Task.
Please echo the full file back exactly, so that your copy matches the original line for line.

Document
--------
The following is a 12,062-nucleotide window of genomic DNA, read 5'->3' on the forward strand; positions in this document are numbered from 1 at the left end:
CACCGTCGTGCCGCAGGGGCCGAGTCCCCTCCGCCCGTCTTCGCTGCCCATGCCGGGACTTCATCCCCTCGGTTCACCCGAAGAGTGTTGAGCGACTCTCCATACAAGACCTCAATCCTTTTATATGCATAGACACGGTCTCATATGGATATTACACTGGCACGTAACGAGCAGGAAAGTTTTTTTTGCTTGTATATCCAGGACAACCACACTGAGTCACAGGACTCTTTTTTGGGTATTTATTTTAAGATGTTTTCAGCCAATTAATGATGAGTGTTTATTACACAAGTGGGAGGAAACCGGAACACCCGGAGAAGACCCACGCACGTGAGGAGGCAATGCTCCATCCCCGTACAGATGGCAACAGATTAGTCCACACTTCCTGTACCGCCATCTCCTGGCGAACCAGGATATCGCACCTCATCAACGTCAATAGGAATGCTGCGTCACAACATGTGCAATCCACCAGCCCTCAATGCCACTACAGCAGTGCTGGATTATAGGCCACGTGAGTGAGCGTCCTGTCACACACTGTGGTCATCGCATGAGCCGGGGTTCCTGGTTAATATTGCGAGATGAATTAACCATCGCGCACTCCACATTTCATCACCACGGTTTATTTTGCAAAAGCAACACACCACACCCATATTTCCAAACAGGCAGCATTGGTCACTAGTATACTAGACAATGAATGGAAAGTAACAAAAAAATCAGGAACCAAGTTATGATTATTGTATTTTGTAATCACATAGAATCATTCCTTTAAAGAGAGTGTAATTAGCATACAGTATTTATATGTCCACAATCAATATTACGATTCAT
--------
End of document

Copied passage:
The following is a 12,062-nucleotide window of genomic DNA, read 5'->3' on the forward strand; positions in this document are numbered from 1 at the left end:
CACCGTCGTGCCGCAGGGGCCGAGTCCCCTCCGCCCGTCTTCGCTGCCCATGCCGGGACTTCATCCCCTCGGTTCACCCGAAGAGTGTTGAGCGACTCTCCATACAAGACCTCAATCCTTTTATATGCATAGACACGGTCTCATATGGATATTACACTGGCACGTAACGAGCAGGAAAGTTTTTTTTGCTTGTATATCCAGGACAACCACACTGAGTCACAGGACTCTTTTTTGGGTATTTATTTTAAGATGTTTTCAGCCAATTAATGATGAGTGTTTATTACACAAGTGGGAGGAAACCGGAACACCCGGAGAAGACCCACGCACGTGAGGAGGCAATGCTCCATCCCCGTACAGATGGCAACAGATTAGTCCACACTTCCTGTACCGCCATCTCCTGGCGAACCAGGATATCGCACCTCATCAACGTCAATAGGAATGCTGCGTCACAACATGTGCAATCCACCAGCCCTCAATGCCACTACAGCAGTGCTGGATTATAGGCCACGTGAGTGAGCGTCCTGTCACACACTGTGGTCATCGCATGAGCCGGGGTTCCTGGTTAATATTGCGAGATGAATTAACCATCGCGCACTCCACATTTCATCACCACGGTTTATTTTGCAAAAGCAACACACCACACCCATATTTCCAAACAGGCAGCATTGGTCACTAGTATACTAGACAATGAATGGAAAGTAACAAAAAAATCAGGAACCAAGTTATGATTATTGTATTTTGTAATCACATAGAATCATTCCTTTAAAGAGAGTGTAATTAGCATACAGTATTTATATGTCCACAATCAATATTACGATTCAT